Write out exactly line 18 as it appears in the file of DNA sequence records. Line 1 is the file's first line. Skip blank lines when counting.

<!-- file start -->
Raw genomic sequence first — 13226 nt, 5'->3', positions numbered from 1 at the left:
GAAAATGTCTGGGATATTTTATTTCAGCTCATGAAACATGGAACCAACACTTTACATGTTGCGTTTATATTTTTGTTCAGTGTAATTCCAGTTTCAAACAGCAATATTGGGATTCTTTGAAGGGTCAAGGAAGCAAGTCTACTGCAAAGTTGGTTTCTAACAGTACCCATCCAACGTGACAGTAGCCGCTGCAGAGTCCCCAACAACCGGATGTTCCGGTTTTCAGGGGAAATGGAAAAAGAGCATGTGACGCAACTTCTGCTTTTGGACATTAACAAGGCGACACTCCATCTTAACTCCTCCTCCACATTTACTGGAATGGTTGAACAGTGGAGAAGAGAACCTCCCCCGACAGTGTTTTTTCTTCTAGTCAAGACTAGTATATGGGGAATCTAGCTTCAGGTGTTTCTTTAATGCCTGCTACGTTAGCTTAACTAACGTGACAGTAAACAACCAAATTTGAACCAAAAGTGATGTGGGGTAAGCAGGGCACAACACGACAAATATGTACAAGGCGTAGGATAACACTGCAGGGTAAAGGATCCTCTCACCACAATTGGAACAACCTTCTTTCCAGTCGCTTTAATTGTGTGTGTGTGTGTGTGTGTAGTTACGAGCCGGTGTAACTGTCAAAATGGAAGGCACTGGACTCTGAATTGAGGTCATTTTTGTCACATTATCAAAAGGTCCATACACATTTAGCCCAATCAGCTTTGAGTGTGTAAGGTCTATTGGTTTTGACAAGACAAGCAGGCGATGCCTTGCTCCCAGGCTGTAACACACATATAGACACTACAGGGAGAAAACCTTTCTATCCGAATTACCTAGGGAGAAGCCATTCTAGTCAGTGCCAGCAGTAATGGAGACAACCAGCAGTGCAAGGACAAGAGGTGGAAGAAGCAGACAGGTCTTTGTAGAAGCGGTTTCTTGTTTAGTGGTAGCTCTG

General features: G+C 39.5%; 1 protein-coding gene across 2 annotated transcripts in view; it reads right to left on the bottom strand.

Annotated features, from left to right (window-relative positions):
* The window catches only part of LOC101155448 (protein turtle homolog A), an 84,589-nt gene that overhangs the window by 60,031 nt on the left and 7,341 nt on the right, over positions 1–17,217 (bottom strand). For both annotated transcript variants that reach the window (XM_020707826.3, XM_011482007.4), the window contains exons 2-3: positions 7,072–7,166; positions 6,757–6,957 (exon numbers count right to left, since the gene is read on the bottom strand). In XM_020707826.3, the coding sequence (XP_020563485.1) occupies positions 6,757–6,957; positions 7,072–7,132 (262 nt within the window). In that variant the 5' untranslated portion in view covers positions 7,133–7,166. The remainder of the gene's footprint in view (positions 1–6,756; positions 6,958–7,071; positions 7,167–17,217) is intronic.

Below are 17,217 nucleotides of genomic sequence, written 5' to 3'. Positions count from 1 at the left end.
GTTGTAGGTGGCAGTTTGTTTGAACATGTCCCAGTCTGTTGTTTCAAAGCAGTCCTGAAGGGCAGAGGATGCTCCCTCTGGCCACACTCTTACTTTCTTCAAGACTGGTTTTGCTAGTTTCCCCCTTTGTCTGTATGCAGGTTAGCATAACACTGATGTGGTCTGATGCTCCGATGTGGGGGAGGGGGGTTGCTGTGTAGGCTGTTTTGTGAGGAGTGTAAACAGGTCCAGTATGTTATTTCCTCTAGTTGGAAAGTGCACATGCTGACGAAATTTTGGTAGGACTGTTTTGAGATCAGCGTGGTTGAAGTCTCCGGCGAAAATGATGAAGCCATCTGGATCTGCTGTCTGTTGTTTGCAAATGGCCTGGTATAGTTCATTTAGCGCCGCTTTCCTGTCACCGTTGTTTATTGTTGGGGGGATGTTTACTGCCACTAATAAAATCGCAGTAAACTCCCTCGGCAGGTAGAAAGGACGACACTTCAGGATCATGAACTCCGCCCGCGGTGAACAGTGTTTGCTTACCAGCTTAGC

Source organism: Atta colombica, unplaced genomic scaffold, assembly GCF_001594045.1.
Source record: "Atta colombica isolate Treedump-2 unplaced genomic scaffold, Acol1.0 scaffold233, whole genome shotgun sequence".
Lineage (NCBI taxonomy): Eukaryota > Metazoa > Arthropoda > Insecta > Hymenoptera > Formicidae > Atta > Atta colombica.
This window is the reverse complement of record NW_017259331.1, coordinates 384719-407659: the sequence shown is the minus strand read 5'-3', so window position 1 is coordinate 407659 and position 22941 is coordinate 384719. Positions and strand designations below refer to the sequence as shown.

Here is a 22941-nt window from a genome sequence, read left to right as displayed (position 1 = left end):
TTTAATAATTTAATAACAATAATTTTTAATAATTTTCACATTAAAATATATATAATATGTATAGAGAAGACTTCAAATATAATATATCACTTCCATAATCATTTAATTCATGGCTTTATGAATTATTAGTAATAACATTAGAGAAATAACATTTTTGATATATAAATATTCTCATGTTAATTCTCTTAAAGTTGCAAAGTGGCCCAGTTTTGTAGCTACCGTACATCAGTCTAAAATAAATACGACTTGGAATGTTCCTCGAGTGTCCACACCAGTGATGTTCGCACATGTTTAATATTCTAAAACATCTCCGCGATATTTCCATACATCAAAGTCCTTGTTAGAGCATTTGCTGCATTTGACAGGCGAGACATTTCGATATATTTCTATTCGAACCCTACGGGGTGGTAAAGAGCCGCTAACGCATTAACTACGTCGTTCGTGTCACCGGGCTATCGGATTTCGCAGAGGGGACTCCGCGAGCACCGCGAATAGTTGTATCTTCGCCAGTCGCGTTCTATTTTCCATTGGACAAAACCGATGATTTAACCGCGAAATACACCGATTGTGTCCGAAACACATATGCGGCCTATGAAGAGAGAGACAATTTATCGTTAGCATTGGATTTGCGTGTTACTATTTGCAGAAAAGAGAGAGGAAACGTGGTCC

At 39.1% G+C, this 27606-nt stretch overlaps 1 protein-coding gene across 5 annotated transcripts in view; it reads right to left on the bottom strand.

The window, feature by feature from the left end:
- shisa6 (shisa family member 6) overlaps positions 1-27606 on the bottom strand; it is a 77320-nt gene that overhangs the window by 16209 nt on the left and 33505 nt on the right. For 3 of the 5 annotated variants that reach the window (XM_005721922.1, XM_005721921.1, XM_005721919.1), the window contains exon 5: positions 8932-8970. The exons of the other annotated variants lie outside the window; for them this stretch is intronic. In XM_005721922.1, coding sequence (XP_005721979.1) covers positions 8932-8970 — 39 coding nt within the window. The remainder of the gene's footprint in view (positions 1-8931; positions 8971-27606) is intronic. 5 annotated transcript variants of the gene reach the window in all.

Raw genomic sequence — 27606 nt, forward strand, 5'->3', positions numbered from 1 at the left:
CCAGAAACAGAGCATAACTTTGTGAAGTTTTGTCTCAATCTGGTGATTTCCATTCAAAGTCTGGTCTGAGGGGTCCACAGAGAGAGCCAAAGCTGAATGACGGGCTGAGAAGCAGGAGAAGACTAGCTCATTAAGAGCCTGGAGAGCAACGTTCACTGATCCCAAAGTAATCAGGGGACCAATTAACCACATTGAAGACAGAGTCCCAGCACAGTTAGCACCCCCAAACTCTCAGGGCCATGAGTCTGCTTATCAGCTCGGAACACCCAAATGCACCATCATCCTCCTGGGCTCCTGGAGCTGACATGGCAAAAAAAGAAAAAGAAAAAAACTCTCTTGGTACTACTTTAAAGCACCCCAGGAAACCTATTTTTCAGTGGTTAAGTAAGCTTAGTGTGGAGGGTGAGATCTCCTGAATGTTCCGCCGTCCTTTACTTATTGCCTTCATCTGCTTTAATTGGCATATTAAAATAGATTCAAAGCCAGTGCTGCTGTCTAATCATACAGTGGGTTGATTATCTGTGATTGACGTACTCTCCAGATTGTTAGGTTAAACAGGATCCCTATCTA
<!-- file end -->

CCAGAAACAGAGCATAACTTTGTGAAGTTTTGTCTCAATCTGGTGATTTCCATTCAAAGTCTGGTCTGAGGGGTCCACAGAGAGAGCCAAAGCTGAATGACGGGCTGAGAAGCAGGAGAAGACTAGCTCATTAAGAGCCTGGAGAGCAACGTTCACTGATCCCAAAGTAATCAGGGGACCAATTAACCACATTGAAGACAGAGTCCCAGCACAGTTAGCACCCCCAAACTCTCAGGGCCATGAGTCTGCTTATCAGCTCGGAACACCCAAATGCACCATCATCCTCCTGGGCTCCTGGAGCTGACATGGCAAAAAAAGAAAAAGAAAAAAACTCTCTTGGTACTACTTTAAAGCACCCCAGGAAACCTATTTTTCAGTGGTTAAGTAAGCTTAGTGTGGAGGGTGAGATCTCCTGAATGTTCCGCCGTCCTTTACTTATTGCCTTCATCTGCTTTAATTGGCATATTAAAATAGATTCAAAGCCAGTGCTGCTGTCTAATCATACAGTGGGTTGATTATCTGTGATTGACGTACTCTCCAGATTGTTAGGTTAAACAGGATCCCTATCTA